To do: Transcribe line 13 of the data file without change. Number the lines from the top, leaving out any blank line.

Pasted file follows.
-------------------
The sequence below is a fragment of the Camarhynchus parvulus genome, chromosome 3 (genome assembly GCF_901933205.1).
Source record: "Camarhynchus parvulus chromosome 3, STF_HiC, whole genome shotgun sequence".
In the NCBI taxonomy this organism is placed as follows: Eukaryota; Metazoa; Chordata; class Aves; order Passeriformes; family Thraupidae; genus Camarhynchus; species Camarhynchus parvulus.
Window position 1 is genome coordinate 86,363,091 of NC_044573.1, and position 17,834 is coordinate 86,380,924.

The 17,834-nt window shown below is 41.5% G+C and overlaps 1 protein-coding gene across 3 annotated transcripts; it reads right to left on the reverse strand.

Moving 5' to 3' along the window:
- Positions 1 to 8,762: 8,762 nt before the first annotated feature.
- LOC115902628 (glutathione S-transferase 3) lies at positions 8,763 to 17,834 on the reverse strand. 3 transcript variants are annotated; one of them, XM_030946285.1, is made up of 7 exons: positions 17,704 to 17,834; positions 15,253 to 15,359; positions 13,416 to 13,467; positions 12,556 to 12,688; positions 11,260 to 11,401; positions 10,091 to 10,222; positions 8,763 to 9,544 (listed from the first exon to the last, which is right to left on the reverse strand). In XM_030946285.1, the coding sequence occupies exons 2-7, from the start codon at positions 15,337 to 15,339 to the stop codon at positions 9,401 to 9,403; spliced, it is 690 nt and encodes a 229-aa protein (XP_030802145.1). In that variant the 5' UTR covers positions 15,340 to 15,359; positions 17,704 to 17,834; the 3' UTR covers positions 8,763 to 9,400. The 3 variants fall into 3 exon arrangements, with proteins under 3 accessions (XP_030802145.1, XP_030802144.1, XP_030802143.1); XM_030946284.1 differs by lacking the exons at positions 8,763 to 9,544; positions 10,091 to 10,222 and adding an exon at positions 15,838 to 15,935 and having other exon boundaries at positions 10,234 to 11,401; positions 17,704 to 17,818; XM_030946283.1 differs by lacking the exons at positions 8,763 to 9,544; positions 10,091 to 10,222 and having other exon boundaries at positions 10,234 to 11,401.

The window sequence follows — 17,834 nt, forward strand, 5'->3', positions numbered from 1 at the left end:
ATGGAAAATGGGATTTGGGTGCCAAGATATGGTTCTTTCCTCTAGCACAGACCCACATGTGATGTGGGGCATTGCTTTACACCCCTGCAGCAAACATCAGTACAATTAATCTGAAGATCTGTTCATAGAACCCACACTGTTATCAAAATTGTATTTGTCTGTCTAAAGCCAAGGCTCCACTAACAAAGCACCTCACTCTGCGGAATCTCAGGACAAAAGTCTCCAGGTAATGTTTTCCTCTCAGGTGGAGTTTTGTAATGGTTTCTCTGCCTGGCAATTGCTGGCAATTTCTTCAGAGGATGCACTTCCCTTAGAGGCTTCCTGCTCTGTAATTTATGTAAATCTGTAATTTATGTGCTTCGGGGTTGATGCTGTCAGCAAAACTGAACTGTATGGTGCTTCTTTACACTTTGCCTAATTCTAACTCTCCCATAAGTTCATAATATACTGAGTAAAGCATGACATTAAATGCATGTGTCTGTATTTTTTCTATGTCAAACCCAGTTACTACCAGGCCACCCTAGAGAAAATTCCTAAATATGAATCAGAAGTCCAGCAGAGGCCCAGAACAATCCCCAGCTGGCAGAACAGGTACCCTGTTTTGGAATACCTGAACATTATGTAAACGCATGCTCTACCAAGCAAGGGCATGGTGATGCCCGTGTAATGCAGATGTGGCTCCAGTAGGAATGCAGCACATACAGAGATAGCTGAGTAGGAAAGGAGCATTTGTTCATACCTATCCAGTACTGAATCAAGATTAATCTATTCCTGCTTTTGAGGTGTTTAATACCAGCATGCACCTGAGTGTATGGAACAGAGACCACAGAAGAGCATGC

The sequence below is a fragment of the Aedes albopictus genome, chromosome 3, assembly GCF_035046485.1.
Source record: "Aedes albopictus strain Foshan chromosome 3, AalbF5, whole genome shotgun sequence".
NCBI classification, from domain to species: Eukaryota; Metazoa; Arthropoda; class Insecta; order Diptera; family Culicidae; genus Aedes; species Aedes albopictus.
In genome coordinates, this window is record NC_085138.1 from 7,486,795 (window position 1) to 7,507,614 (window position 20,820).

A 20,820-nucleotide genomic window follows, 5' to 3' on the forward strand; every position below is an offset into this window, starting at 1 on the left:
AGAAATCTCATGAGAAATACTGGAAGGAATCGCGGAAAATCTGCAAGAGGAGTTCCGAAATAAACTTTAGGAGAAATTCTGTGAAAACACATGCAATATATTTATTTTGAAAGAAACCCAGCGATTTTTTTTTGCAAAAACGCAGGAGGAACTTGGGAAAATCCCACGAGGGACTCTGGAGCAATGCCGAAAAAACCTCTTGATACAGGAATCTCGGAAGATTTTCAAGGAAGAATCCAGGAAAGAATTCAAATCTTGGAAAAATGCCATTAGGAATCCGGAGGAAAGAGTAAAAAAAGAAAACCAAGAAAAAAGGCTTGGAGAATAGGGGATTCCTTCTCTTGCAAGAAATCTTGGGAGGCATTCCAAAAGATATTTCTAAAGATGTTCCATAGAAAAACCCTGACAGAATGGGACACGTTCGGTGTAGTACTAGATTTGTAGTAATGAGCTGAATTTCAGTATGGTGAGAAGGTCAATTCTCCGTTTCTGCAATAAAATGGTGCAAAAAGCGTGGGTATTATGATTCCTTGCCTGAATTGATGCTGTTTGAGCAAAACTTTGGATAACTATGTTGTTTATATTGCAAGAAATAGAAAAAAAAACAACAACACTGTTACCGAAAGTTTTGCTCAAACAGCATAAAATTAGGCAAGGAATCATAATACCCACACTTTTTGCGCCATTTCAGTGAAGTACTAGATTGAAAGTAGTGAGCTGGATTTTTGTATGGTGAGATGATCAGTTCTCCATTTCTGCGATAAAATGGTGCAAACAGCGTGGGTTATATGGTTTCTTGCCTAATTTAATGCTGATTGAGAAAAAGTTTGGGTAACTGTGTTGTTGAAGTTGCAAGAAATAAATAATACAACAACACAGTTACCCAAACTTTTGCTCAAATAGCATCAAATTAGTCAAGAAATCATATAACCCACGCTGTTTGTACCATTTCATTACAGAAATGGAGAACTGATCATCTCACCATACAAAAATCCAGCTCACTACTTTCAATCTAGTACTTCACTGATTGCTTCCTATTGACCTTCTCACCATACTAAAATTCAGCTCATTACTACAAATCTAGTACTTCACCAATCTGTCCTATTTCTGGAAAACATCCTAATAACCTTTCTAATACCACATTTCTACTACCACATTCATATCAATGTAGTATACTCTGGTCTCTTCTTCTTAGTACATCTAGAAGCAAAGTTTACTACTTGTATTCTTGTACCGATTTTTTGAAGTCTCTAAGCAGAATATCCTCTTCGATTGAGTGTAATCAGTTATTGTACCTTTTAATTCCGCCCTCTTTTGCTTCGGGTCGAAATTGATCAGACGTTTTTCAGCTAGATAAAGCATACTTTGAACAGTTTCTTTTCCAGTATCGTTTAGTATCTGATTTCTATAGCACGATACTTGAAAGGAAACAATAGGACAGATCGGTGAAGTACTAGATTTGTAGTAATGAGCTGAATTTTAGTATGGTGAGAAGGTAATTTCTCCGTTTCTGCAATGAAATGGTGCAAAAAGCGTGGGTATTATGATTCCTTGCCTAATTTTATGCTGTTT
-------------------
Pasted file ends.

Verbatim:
NCBI classification, from domain to species: Eukaryota; Metazoa; Arthropoda; class Insecta; order Diptera; family Culicidae; genus Aedes; species Aedes albopictus.